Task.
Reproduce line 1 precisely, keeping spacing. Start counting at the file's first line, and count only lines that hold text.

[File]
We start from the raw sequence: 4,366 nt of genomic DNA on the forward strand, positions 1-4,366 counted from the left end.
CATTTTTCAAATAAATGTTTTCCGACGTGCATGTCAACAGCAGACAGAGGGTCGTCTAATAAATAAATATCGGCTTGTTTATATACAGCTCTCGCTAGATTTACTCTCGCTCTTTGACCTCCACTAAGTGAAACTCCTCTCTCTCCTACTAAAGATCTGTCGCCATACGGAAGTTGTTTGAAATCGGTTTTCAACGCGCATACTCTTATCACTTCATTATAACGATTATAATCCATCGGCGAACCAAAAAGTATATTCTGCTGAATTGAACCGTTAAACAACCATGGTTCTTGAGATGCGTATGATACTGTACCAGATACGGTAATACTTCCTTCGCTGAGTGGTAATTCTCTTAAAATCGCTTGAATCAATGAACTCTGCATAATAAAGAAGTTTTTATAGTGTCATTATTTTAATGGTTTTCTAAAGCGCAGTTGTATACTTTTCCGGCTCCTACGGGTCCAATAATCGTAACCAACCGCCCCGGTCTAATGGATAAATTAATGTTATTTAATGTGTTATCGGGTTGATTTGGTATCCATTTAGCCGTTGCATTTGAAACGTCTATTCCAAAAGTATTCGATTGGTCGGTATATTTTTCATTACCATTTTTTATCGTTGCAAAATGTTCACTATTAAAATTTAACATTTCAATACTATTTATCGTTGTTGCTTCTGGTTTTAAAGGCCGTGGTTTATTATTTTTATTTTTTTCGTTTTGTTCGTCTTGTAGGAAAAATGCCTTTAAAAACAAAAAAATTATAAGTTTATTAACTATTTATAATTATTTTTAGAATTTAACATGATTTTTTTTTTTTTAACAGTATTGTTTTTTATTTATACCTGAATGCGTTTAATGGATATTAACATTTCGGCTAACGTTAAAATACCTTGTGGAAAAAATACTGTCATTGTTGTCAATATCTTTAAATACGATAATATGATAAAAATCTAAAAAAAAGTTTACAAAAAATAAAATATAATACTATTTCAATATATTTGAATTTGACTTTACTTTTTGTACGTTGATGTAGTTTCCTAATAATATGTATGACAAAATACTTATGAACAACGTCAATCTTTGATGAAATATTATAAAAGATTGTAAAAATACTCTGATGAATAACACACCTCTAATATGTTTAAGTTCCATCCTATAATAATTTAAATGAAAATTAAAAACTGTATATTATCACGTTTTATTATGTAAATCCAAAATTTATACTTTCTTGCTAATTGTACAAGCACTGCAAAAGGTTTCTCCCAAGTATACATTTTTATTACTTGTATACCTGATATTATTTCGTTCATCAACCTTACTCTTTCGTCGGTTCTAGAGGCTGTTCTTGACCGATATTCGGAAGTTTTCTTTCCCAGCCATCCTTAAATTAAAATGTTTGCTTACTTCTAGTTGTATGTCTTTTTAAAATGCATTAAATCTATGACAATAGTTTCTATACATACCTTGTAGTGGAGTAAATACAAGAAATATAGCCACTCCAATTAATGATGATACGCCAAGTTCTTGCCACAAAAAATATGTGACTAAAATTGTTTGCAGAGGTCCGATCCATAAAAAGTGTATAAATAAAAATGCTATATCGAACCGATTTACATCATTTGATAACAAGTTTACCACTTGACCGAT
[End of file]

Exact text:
We start from the raw sequence: 4,366 nt of genomic DNA on the forward strand, positions 1-4,366 counted from the left end.